Taken in context the line will be responsible for ~25k people living around the Arden Station in North Melbourne, more trains to Footscray and South Yarra - further enhancing these areas appeal for both commercial and residential redevelopment, makes St. Kilda Road more attractive to development (Not that it isnt already) and relieves congestion on the world's business tram route (St. Kilda Road/Swanston st - the busiest section will eventually have access to 4 heavy rail stations which will get people where they want to go (UniMelb/Hostpitals/Bio precinct in the north and the top of St. Kilda Road in the south).

Further more the existing South Kensington station this line is likely to go through will over time play host to the redevelopment of the semi-industrial land immediately to the south of it.

Hate to say it, but I dare say the economic benefits would be greater than those of the Cross River Rail - but context is important and the smaller scope of Brisbane's project is just as valuable to Brisbane and hence they're both on the same priority level.
 

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On a side note, why do you refer to "Sydney and QUEENSLAND" toll roads... I'm not having a go, but its always made me curious that many people in southern states refer to Qld as a whole, rather than Brisbane.
Correct me if I'm wrong, but the impression we get is that Queensland people do not regard themselves as being in Brisbane unless they are within the BCC boundaries, ie all the "outer suburbs" (which anywhere else would be regarded as part of Melbourne, Sydney etc) are just SE Queensland

For example, I once caught a train from Ipswich, and because both platforms had a train waiting, but no obvious signage, (and since Rosewood trains commence there too) so I asked somebody "does this train go to the City?" They corrected me that "this one goes to BRISBANE"

Even agencies such as Translink or Ministerial statements etc. hardly ever say "Brisbane", they always talk Queensland, or South East Queensland of they specifically mean areas near Brisbane.

Whilst you're on the topic, it's funny that Queenslanders call everyone else "southern states" just like in WA everyone else is the "eastern states".
Nobody from Victoria calls the rest "northern states".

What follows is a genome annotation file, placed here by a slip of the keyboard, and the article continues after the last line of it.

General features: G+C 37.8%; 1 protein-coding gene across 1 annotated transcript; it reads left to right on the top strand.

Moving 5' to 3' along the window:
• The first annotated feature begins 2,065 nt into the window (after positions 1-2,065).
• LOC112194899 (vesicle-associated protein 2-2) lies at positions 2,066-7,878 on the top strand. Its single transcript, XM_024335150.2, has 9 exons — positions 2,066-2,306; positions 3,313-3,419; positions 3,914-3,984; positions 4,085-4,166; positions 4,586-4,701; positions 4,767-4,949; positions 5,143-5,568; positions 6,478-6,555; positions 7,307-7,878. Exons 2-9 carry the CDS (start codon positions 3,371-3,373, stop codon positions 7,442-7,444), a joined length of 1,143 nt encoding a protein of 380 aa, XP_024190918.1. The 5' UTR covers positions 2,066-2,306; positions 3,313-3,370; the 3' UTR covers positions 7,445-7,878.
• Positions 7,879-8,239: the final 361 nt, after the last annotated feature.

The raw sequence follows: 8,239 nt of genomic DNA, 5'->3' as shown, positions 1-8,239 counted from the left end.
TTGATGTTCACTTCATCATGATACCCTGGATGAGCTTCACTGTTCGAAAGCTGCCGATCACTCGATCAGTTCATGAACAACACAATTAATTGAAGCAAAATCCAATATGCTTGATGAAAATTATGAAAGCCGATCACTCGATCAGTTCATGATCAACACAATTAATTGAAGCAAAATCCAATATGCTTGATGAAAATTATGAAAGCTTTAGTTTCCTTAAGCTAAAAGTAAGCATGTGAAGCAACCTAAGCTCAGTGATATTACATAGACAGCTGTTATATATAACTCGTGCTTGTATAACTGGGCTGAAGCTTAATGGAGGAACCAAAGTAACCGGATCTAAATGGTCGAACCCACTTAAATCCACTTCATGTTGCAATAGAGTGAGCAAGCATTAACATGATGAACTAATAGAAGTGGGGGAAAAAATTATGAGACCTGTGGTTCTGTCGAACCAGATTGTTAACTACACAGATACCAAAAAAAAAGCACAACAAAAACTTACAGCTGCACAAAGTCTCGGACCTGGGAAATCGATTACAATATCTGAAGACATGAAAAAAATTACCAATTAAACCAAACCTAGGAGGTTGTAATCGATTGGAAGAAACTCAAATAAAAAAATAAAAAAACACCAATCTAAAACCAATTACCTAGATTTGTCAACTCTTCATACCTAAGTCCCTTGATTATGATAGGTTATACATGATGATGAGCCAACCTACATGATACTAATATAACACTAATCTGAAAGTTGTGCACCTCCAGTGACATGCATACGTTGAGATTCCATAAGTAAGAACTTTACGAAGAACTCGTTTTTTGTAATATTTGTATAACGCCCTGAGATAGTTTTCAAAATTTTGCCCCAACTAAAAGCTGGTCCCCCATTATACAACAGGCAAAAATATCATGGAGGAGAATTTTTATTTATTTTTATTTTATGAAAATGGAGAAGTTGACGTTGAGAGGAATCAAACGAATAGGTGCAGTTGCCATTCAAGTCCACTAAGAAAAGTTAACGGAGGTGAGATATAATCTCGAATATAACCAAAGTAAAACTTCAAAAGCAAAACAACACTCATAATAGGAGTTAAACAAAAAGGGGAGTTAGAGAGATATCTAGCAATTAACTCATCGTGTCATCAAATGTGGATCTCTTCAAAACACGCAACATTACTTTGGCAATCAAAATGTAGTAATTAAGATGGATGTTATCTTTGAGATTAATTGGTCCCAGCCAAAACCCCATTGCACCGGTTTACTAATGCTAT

(I know NSW calls Victorians "Mexicans" - I mean do they think they are USA or something? and that Queenslanders are Canadian?)

NSW people also tend to be very NSW centric - for example, they call the stretch from Port Macquarie to Tweed heads as the "North Coast" even when talking in a national context, when that's actually part of Australia's east coast.
The North Coast is really from the Kimberley to Cape York, (or maybe Darwin to Arnhem Land depending on how broadly you look at it)
 

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Agreed that Melbourne Metro and Brisbane Cross River Rail are the two most significant projects in the country. Alot more significant than the NW rail link which is not city shaping but just give the outer suburban slum dwellars a gold plate. Should have been the city transforming west metro connecting parra to Central and off setting the need for the tunnel under Parramatta Rd. If Sydney want multi billion dollar freeways, they can pay for it through tolls and the private sector
 

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IA have already said North West Rail Link is not of itnerest to them (although politics is a funny game!)

re: CRR/Melbourne Metro - they are rated 1 and 2 on the IA priority list of ready to proceed projects. I think that they are so similar in project scope and justification that it is hard to seaprate them on 'need'.



As DAJAN said the main reason I subconsicously wrote Queensland intstead of Brisbane projects is probably because Queensland has done a good job of branding beyond 'just Brisbane' so I'd be as likely to visit Gold Coast, Sunshine Coast, 'further north' as to visit Brisbane... where as NSW basically promotes itself as the Sydney state (in my eyes anyway). Also much of the stategic planning (again as DAJAN says) is for SEQ not Brisbane in isolation where as Sydney and Melborune planning tends to be metropolitan centric.

Further - I don't know Brisbane very well and haven't driven on the toll roads to which I was referring so while I get they are in Brisbane itself I'm not really sure if they serve a Brisbane centric purpose (like Lane Cove or Cross City Tunnel are Sydney centric projects) or a SEQ regional need.